Kenyan startup OkHi has raised US$750,000 in funding from a group of local and international investors, including Garage Capital, a seed and early-stage venture capital fund based in Silicon Valley, and former Google CFO Patrick Pichette.
Founded in Nairobi in April 2014, the startup’s mission is physically connect the world using a location-based addressing app which allows users to geotag their locations. Users can create a virtual address, complete with a GPS tag and photo of the location that they can share using a link.
OkHi has previously raised US$325,000 from angel investors early in 2015, and it also received a $100,000 grant from the Bill & Melinda Gates Foundation’s Global Development Program. The company believes that this new round of funding will help it further its mission to give an address to the four billion people worldwide who do not have one.
“We couldn’t be more excited about the investors who we have on board, not only do they help validate the opportunity ahead of us, but more importantly they bring a huge amount of experience to the business that will be critical to our success,” said OkHi co-founder and CEO Timbo Drayson.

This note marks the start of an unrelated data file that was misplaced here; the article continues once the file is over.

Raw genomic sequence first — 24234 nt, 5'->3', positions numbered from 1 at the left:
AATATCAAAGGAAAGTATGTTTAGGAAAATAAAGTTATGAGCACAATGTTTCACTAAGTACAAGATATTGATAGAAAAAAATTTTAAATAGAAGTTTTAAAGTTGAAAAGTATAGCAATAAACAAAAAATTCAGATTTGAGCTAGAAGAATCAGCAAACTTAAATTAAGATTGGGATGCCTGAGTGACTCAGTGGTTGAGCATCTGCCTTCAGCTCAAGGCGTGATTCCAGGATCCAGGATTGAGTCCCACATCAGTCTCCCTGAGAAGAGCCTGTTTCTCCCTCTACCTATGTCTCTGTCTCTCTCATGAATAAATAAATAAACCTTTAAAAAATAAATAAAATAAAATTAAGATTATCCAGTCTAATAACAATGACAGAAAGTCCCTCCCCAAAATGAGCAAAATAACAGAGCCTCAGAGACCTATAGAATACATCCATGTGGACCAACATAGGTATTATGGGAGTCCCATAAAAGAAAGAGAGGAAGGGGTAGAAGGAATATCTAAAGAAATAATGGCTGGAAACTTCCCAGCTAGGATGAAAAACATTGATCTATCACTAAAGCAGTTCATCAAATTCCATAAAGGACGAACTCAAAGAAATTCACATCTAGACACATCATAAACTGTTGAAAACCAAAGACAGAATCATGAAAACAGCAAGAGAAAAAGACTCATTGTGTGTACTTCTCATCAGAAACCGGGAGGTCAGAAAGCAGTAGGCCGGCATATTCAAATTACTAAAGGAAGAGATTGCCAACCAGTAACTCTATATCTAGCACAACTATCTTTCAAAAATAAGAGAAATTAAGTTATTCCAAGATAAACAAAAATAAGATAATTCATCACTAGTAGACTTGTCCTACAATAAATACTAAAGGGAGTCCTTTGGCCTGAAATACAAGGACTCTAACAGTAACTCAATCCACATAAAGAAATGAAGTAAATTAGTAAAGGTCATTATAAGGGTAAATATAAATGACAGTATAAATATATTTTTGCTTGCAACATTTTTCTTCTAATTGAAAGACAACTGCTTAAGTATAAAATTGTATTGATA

“Without a physical address that works, many people do not have access to fundamental services like deliveries, a bank account or emergency services”, Drayson added. We want to give a physical address to the four billion people in the world without one, so that they can become included in the world and gain access to life-changing services.”
Due to the lack of proper address systems, some companies find it hard to connect with their customers. To overcome this challenge, OkHi is working with a number of e-commerce businesses to address this problem. Following a successful pilot earlier in the year, OkHi partnered with Jumia Kenya to improve the customer delivery experience and logistical efficiency of their deliveries for Black Friday.
According to co-founder Wes Chege, OkHi has already mapped more than 100,000 locations in Nairobi, and it believes that its reach will grow over time and find wider applications, as location-based services take root in Kenya.
“Think of all the different types of delivery services that would improve with a working address system, from reducing the response time for ambulance services to improving deliveries for couriers,” he said.